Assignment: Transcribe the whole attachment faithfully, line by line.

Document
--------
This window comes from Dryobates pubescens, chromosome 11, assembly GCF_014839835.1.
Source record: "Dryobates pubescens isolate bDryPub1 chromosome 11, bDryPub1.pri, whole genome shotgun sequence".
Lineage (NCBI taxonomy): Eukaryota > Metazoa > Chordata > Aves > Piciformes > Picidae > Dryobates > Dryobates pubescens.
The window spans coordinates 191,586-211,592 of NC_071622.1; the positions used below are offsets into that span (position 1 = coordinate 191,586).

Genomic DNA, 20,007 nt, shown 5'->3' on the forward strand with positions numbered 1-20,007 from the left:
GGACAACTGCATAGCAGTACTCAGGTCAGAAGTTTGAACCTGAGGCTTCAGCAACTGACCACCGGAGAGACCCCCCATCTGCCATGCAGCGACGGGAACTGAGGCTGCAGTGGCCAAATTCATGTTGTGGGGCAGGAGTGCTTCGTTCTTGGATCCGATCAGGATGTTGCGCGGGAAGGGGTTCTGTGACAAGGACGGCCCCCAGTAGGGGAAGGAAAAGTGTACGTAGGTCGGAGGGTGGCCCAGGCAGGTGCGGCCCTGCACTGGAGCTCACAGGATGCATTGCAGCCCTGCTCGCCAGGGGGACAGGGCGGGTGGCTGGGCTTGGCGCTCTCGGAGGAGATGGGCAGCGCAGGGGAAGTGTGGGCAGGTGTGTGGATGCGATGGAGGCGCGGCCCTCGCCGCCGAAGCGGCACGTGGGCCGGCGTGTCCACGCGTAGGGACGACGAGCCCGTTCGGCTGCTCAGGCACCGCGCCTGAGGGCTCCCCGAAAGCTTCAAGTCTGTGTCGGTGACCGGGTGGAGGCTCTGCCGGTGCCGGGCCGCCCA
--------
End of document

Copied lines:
This window comes from Dryobates pubescens, chromosome 11, assembly GCF_014839835.1.
Source record: "Dryobates pubescens isolate bDryPub1 chromosome 11, bDryPub1.pri, whole genome shotgun sequence".
Lineage (NCBI taxonomy): Eukaryota > Metazoa > Chordata > Aves > Piciformes > Picidae > Dryobates > Dryobates pubescens.
The window spans coordinates 191,586-211,592 of NC_071622.1; the positions used below are offsets into that span (position 1 = coordinate 191,586).

Genomic DNA, 20,007 nt, shown 5'->3' on the forward strand with positions numbered 1-20,007 from the left:
GGACAACTGCATAGCAGTACTCAGGTCAGAAGTTTGAACCTGAGGCTTCAGCAACTGACCACCGGAGAGACCCCCCATCTGCCATGCAGCGACGGGAACTGAGGCTGCAGTGGCCAAATTCATGTTGTGGGGCAGGAGTGCTTCGTTCTTGGATCCGATCAGGATGTTGCGCGGGAAGGGGTTCTGTGACAAGGACGGCCCCCAGTAGGGGAAGGAAAAGTGTACGTAGGTCGGAGGGTGGCCCAGGCAGGTGCGGCCCTGCACTGGAGCTCACAGGATGCATTGCAGCCCTGCTCGCCAGGGGGACAGGGCGGGTGGCTGGGCTTGGCGCTCTCGGAGGAGATGGGCAGCGCAGGGGAAGTGTGGGCAGGTGTGTGGATGCGATGGAGGCGCGGCCCTCGCCGCCGAAGCGGCACGTGGGCCGGCGTGTCCACGCGTAGGGACGACGAGCCCGTTCGGCTGCTCAGGCACCGCGCCTGAGGGCTCCCCGAAAGCTTCAAGTCTGTGTCGGTGACCGGGTGGAGGCTCTGCCGGTGCCGGGCCGCCCA